Shaun Tan – Every Place is the Same Place

b70bff32-91db-4aeb-b2e8-f02ba5505a4917th ~ 20th November
Open Thursday – Sunday, 11am – 5pm

Artist talk Saturday 19th Nov, 2pm

As a follow up to Tan’s Little Brunswick, exhibited with Tinning Street in 2015, this exhibition will feature 100 small landscapes painted between 2010 and 2016, featuring various places Tan has visited during that time: Switzerland, Japan, Finland, Mexico, New Zealand, North America and of course the cultural epicentre of the world where he’s been living and working for the past ten years: Brunswick.

Beach Parking Lot, Santa Monica, 2012. Oil on board, 15x20cm

“Such observational oil sketches have been a regular part of my practice since I was in high-school, much inspired by the cigar-box-lid sketches of the Heidelberg artists, particularly the 9 x 5 Impression Exhibition of 1889. Over the intervening decades I’ve come to appreciate the sheer practicality of this scale, finding that a panel of 20 x 15cm is just big enough to carry a scene honestly, resist excessive detail and revision, and always draw me back to an unpretentious focus on basic principles: light, atmosphere and a simple sense of place and time. Such studies are frequently the basis of other imaginative departures into books and film, a constant reminder to look outward before looking inward, and above all else to simply learn how to look, a never-ending student exercise.” S.T.

Sewing Machine Building, Albion St, 2016. Oil on board, 15x20cm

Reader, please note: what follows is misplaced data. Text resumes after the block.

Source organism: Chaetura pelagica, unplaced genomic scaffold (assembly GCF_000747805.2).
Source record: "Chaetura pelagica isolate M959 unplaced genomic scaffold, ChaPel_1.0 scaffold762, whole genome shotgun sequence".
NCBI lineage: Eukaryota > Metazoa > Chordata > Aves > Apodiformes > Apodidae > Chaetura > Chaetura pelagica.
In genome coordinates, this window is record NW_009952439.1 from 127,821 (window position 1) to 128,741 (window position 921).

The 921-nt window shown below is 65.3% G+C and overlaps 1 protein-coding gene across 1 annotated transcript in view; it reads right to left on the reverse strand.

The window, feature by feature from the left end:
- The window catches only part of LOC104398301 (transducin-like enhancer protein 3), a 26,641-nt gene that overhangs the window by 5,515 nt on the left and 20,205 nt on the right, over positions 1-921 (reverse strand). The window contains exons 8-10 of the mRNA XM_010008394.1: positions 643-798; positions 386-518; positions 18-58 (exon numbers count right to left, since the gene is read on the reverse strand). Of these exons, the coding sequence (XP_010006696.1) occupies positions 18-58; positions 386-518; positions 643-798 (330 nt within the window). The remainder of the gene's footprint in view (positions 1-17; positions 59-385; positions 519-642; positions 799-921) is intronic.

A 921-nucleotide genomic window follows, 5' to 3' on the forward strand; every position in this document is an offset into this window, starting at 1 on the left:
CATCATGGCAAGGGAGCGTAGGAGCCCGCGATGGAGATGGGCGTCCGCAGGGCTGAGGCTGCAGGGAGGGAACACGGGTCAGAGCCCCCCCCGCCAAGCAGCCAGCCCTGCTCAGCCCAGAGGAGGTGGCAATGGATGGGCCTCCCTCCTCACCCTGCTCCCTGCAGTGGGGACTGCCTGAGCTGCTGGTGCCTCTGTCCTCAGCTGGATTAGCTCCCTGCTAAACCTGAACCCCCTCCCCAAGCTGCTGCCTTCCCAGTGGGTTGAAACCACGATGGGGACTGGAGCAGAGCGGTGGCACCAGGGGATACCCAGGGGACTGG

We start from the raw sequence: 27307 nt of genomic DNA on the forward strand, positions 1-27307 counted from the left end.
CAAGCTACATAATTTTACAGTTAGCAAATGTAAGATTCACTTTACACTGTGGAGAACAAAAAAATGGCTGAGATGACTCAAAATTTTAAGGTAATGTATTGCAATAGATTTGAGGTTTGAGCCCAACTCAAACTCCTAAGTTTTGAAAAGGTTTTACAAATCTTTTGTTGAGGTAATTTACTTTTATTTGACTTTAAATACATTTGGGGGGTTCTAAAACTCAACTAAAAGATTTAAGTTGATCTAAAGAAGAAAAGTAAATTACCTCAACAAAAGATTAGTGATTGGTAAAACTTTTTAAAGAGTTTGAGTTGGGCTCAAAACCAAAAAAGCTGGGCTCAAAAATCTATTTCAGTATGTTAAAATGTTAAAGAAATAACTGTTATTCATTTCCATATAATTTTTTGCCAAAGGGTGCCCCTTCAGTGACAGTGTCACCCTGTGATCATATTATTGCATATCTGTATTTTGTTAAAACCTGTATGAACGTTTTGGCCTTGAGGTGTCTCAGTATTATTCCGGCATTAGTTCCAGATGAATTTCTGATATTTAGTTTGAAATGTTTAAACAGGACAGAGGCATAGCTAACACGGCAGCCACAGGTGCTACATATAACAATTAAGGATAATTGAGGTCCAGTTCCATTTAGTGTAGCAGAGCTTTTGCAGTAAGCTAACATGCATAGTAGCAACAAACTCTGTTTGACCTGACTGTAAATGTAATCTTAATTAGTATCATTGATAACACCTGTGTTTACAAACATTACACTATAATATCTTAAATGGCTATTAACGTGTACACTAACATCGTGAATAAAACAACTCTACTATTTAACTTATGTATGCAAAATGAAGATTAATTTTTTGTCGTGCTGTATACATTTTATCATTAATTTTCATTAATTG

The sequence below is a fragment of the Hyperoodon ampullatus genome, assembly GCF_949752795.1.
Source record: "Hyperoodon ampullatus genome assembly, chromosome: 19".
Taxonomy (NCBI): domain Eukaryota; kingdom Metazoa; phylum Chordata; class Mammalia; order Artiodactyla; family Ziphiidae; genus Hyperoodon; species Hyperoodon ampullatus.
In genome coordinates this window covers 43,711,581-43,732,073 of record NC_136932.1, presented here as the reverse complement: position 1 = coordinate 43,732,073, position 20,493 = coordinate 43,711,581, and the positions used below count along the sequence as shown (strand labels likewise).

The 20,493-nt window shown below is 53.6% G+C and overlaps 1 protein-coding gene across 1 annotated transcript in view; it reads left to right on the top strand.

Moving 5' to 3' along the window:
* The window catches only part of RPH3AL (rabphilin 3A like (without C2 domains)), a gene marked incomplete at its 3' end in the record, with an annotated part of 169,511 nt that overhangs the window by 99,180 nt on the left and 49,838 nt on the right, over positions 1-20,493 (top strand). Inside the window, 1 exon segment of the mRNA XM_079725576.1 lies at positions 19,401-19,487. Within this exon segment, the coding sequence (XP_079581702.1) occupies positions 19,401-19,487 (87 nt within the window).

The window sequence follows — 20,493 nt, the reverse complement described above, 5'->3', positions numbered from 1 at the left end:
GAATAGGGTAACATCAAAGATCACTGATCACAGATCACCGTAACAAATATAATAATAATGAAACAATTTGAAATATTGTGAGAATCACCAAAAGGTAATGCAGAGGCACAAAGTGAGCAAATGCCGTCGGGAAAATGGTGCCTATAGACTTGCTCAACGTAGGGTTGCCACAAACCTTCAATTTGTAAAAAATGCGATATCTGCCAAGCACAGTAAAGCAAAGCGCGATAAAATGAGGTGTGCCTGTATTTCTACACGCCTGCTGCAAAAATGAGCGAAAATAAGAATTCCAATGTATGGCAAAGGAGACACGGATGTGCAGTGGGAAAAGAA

Sewing Machine Building, Albion St, 2016. Oil on board, 15x20cm

“To paint a variety of landscapes is to realize that that every place is entirely different from every other place, so absolutely specific in composition and unique in personality. But over time there comes a greater understanding, that every place is actually the same place, always planted upon this one spot – wherever your feet happen to be – and then planted in that other spot, your mind. And there’s a third spot, a physical surface where each place can persist as an imperfect, paint-encrusted memory – half seen and half recalled – one that will probably outlive its original point of reference (I notice, for instance, that a number of local trees in my paintings have since been cut down). As for choice, I usually don’t know exactly why I feel so attracted to a certain scene, only that I do: perhaps the act of painting is itself an attempt to answer that very question. Or to simply say ‘I was here, I saw this’, expanding upon each idle glance, stopping it from drifting away, affording some chance to pause and think.” S.T.

d7e43b98-854e-4a66-aca2-e01a30b29f05Tinning Street is open:
Thursday – Sunday 11 – 5pm
Enter via Ilhan Lane